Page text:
Drinking it: Mistaking rakı for just another traditional alcoholic beverage would be blasphemy. Rakı is the guilty pleasure of a Muslim culture and yet another contradiction welcoming the adventurous travelers to where the east meets the west. The closest comparison would be the tea rituals of the Far East. Even though you might walk into any pub in Istanbul to have a taste of rakı that is not the Turkish way and is only advised for the wary, in order to dodge the price of a full course meal. Even then please have at least some feta cheese with your rakı to save some face.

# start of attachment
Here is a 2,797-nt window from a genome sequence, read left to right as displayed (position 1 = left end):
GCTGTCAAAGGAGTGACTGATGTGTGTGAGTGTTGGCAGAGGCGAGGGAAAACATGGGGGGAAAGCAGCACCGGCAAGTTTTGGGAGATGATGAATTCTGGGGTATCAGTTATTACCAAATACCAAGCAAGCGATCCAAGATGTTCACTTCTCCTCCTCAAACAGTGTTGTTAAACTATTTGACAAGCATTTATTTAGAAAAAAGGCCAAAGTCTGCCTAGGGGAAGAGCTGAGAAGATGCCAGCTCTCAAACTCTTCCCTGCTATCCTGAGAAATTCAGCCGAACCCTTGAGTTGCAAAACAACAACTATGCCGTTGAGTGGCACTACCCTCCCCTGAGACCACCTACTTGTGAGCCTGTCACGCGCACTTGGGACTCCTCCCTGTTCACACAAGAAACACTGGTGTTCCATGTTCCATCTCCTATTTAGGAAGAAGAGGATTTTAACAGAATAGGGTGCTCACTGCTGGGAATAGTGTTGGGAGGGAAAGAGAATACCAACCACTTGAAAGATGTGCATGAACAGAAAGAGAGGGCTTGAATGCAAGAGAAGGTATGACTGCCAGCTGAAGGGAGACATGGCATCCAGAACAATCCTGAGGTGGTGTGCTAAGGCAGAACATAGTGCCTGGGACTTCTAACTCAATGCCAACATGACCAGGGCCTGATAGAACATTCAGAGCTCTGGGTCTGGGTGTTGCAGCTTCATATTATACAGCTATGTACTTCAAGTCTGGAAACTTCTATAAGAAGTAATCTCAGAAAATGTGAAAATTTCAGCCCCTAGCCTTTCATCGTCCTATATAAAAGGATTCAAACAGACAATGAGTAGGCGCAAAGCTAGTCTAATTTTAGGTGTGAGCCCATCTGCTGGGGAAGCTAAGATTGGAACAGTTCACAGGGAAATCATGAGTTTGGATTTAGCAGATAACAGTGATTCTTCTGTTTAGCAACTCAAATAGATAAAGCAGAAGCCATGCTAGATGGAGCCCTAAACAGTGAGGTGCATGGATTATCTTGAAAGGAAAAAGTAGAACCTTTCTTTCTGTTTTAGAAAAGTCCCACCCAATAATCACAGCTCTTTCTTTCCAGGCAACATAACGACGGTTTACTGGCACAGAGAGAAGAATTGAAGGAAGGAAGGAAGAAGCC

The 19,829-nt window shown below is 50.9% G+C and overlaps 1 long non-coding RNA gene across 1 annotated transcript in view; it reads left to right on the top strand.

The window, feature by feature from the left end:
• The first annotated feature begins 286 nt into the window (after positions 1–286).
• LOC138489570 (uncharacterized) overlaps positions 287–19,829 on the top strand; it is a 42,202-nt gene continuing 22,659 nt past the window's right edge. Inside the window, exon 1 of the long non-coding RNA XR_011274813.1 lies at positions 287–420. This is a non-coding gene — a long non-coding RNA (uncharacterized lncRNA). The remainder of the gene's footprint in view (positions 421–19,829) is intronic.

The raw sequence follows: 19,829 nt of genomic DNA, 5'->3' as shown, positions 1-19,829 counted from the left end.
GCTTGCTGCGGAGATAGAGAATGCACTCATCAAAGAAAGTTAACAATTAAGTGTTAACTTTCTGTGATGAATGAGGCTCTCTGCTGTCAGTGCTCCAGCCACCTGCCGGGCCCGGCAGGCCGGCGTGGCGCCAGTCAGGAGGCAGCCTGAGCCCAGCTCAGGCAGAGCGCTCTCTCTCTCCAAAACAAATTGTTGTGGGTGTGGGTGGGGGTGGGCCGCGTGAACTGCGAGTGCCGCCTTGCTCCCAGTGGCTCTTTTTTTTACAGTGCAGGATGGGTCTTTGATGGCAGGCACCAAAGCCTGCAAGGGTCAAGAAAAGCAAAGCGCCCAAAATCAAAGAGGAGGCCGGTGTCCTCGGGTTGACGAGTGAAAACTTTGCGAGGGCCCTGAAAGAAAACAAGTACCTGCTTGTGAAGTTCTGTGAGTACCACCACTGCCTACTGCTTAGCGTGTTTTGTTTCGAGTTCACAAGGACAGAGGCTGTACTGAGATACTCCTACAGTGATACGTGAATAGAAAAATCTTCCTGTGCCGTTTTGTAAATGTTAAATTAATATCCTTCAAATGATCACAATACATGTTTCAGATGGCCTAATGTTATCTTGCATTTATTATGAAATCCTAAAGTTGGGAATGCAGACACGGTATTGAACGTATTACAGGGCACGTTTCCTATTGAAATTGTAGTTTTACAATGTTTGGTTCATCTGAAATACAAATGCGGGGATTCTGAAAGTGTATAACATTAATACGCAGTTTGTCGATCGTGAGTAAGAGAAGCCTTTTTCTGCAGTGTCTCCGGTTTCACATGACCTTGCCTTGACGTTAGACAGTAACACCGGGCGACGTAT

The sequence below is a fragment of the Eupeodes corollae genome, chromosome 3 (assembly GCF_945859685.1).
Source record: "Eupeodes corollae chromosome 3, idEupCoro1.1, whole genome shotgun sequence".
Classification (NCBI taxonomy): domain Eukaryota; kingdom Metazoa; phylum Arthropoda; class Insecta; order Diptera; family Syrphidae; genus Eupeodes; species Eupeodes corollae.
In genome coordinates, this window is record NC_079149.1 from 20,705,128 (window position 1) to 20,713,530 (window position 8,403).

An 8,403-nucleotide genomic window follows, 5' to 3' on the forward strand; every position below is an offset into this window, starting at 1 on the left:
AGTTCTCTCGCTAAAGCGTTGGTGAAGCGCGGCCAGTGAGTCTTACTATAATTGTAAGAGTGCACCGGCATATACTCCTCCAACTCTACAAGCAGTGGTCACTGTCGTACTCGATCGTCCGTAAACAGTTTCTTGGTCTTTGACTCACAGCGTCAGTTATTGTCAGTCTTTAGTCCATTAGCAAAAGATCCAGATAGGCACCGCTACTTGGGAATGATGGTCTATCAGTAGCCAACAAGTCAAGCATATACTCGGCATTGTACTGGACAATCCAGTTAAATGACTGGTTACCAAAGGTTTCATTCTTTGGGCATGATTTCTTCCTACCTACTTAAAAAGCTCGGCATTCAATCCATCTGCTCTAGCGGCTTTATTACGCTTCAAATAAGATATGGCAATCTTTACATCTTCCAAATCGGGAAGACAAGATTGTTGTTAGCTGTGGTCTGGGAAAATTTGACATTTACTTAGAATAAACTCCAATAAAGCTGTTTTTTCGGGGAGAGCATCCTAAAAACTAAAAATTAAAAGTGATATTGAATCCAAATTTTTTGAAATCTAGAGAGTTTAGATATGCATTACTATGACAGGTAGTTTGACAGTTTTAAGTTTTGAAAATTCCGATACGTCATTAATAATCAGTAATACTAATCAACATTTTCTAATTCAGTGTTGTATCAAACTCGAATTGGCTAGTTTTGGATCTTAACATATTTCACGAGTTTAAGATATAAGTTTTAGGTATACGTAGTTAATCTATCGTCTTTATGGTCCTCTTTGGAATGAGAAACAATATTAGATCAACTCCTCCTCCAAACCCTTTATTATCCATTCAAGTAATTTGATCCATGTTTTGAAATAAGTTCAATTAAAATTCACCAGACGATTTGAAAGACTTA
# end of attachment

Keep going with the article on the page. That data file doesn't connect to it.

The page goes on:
Preferably, you should enjoy your rakı at a “meyhane”, a traditional Turkish restaurant specialized in serving rakı and the food required to complete your pleasure. Meyhanes might also have some live Turkish music; with the crowd joining in as rakı starts running down their veins. A full course meal at a meyhane will start with your selection of cold starters or “mezes”, and it is the custom for your waiter to bring a giant tray of samplers, pretty much like a 3D menu, for you to look and make your mind up. This is followed by hot starters which might include delicacies like shrimp cooked in butter. Then comes the main course which is generally some sort of fish depending on the season. This is followed by desert, fruit and your evening reaches its peak with a cup of Turkish coffee at the end. The whole meal takes a few hours, and is not to be rushed. This is a ceremony after all and it is not about eating your fill. As you wash down every bite with a bitter sweet sip of rakı followed by a sip of cold water you will feel ecstasy and the orient engulfing you, and the next morning you are guaranteed to feel thankful for all the customary hydration.